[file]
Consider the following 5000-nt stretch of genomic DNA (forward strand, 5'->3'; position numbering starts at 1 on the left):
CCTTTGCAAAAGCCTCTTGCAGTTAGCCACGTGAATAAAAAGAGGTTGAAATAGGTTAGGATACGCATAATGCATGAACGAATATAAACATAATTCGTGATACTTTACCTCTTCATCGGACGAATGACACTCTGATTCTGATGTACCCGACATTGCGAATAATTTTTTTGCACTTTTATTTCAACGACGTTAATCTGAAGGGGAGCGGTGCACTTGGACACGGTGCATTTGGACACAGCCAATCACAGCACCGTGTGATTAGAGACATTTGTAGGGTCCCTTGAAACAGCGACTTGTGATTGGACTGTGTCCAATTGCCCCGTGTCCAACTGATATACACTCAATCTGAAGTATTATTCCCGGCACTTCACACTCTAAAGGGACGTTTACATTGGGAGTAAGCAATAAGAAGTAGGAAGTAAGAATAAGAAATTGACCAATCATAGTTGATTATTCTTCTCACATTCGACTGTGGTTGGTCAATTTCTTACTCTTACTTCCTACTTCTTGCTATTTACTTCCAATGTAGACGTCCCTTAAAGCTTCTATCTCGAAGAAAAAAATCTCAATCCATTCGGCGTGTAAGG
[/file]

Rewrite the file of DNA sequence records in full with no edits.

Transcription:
Consider the following 5000-nt stretch of genomic DNA (forward strand, 5'->3'; position numbering starts at 1 on the left):
CCTTTGCAAAAGCCTCTTGCAGTTAGCCACGTGAATAAAAAGAGGTTGAAATAGGTTAGGATACGCATAATGCATGAACGAATATAAACATAATTCGTGATACTTTACCTCTTCATCGGACGAATGACACTCTGATTCTGATGTACCCGACATTGCGAATAATTTTTTTGCACTTTTATTTCAACGACGTTAATCTGAAGGGGAGCGGTGCACTTGGACACGGTGCATTTGGACACAGCCAATCACAGCACCGTGTGATTAGAGACATTTGTAGGGTCCCTTGAAACAGCGACTTGTGATTGGACTGTGTCCAATTGCCCCGTGTCCAACTGATATACACTCAATCTGAAGTATTATTCCCGGCACTTCACACTCTAAAGGGACGTTTACATTGGGAGTAAGCAATAAGAAGTAGGAAGTAAGAATAAGAAATTGACCAATCATAGTTGATTATTCTTCTCACATTCGACTGTGGTTGGTCAATTTCTTACTCTTACTTCCTACTTCTTGCTATTTACTTCCAATGTAGACGTCCCTTAAAGCTTCTATCTCGAAGAAAAAAATCTCAATCCATTCGGCGTGTAAGG